Eat cheap - Burning all those calories can only happen when you eat a lot. Chances are, you're not a farmer who can just grow some more food, so your food bills as a runner will likely increase. Ever go on a long run and decide to "reward" yourself with a nice smoothie? Unfortunately the cost of dining out (including fast food) can be extreme, and grocery store prices have not escaped inflation either. If you are a health-conscious runner, you might prefer to shop at an organic food store, which might add even more to the overall cost of your caloric upkeep. I'm not going to suggest eating the cheapest foods, because those often come at a serious cost to your overall health. However, I do recommend minimizing the dining out. We often justify eating out with the convenience factor, but the reality is that you pay a premium for that convenience, and the meal is often less healthy for you. Even the so-called healthy choices at restaurants are often loaded with unhealthy additives that may actually hurt your running. For the meals you do eat at home, you might find that you can save money by buying bulk, taking advantage of sales, and purchasing the lesser-known brands. For example, a big box of oatmeal can provide many days of breakfast; mix in some fresh fruit and you have a cheaper, healthy alternative to processed cereal.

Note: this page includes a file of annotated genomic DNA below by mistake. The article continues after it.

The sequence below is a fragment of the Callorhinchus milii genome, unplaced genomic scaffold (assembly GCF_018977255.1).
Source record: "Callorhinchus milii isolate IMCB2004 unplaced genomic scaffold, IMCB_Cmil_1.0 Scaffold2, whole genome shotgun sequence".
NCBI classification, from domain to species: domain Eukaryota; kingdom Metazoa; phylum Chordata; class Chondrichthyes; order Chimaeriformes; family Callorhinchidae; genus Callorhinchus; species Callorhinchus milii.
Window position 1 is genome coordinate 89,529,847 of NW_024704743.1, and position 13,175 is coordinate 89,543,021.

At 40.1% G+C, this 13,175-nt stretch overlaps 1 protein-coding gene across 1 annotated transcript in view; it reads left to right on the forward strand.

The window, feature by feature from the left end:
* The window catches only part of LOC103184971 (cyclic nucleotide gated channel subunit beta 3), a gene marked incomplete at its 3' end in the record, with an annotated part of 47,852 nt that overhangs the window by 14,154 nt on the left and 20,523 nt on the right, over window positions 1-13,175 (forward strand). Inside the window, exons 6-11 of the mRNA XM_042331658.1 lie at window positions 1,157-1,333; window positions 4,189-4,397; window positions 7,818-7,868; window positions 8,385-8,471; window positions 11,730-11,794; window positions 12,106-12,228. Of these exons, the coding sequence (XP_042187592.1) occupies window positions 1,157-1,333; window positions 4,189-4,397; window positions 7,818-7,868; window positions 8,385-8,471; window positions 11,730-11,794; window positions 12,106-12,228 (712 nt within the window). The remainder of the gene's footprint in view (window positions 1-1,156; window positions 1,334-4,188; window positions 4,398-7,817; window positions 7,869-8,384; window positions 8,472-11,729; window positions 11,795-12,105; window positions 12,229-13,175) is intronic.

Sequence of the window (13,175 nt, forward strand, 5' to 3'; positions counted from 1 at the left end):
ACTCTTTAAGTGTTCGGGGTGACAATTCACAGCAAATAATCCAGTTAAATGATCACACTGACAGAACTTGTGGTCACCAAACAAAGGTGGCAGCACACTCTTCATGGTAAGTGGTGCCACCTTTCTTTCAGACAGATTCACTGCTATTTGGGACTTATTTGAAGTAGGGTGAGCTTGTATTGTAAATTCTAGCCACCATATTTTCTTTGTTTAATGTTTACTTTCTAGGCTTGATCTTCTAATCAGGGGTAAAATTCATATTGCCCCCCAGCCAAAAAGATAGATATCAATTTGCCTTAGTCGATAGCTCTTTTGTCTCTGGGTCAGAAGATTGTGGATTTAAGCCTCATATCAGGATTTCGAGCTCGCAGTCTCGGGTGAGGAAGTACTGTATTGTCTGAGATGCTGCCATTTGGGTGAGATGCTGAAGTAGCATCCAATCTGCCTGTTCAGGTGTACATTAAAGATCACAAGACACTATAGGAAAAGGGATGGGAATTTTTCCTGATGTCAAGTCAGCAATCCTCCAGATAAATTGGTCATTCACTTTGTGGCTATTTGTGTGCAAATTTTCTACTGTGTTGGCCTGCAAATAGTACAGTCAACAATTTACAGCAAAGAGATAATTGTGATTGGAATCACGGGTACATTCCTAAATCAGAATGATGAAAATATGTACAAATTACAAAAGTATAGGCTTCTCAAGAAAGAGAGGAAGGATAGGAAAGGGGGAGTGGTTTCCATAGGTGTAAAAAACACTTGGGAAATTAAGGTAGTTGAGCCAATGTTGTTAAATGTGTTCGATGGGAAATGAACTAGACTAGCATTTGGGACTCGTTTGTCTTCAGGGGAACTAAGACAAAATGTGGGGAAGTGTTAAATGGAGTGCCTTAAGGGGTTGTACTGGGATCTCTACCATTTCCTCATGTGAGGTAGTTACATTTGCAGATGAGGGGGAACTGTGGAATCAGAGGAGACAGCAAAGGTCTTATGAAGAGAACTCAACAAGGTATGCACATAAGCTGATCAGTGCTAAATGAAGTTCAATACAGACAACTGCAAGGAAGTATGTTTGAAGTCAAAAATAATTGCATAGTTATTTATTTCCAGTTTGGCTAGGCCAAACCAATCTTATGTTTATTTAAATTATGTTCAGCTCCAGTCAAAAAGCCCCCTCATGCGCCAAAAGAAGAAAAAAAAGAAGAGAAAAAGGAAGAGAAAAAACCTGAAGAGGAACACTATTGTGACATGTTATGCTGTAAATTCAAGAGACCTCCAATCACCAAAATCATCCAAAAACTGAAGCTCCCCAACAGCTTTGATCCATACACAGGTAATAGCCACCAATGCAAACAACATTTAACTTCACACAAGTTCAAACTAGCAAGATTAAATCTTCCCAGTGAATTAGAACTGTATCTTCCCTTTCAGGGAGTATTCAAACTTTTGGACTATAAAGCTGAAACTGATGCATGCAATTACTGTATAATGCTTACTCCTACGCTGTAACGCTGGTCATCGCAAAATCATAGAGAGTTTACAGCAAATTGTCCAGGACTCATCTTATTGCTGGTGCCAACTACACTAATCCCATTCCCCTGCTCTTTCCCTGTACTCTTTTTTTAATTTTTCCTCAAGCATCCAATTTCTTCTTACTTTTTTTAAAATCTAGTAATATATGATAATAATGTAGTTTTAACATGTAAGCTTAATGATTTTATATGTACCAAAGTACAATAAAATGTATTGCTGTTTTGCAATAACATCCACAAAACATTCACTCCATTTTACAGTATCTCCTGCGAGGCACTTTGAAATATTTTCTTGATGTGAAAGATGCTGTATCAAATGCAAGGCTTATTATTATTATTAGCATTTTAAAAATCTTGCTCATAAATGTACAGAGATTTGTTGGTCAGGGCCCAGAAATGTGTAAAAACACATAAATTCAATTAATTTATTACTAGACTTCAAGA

Unless you *are* a king, don't try to live like one - It's so easy these days to get carried away with spending. This is especially true when you travel - the travel industry is expert at finding ways to part you from your hard-earned money. You may be tempted when travelling to a race to loosen up a bit and find excuses to live the high life. Starting lines at big-city events are often near luxury hotels, and you might find yourself justifying an expensive stay with the convenience of walking to the start line. Rent a car, and you'll almost certainly be offered a last-minute "upgrade" to a larger car for just a few dollars more per day (along with worse gas mileage). And meals? Well, we've already covered that in the "Eat cheap" section, but chances are that eating out while travelling will be even more costly since you aren't familiar with the best restaurants. So what to do? One of the best ways to save substantial amounts is to find travel partners. Share the costs of a hotel room, and drive together and split the gas. You'll save money and have a lot more fun at the same time! If you're a member of the Marathon Maniacs, check the bulletin board for fellow racers who are looking to share a room. Another way to save is to use frequent traveler programs. I recently unearthed some hotel points that I earned 15 years ago, and used them to fully pay for a night at a nice hotel the night before a marathon. (Don't get caught up in earning points, though, as you may miss out on some deals if you always stay at the same hotel or fly on the same airline). Shop around and take advantage of Internet search engines to find hotel deals. You can often save 50% or more on hotel prices by staying at a hotel that is a mile or two farther from the start line - I certainly am willing to walk a couple of miles to save hundreds of dollars! If you choose a race where you have family or friends, you might be able to stay with them. In addition to spending time with your loved ones, you'll probably save on food bills since they will know the local eating establishments, or may even feed you at home. Although I've never tried it, some people even suggested sleeping in your car the night before the race (I suspect you need to be fairly young to do this and not be too sore to race the next morning, unless you have a really big vehicle). If you're travelling by air, remember that almost all airlines now charge an extra fee for checked baggage. You may be able to use carry-ons if you pack lightly. Don't fall for the expensive first-class upgrades as tempting as the extra leg space and comfort might sound after a grueling race, chances are your legs will be fine if you fly in the normal seats for a few hours. Pack some snacks in your carry-on to avoid overpriced airport meals on layovers. Marketing efforts at larger events have become very sophisticated. Perhaps the best example of this is the "VIP" programs that are often sold for an additional fee. There's no question that the VIP treatment is appealing (who wouldn't want a private porta-pottie on race day morning?), but you need to carefully consider whether it fits in your budget. Living within your means applies to more than just race travel. Your racing budget is a choice and it may require that you make sacrifices in other spending areas in order to attend the events that are important to you. In my case, I consider racing events to be an important part of my entertainment, so I spend very little on other forms of entertainment like going to movies or downloading music. And as one person pointed out, there are certainly other addictions and hobbies that could cost you far more than running!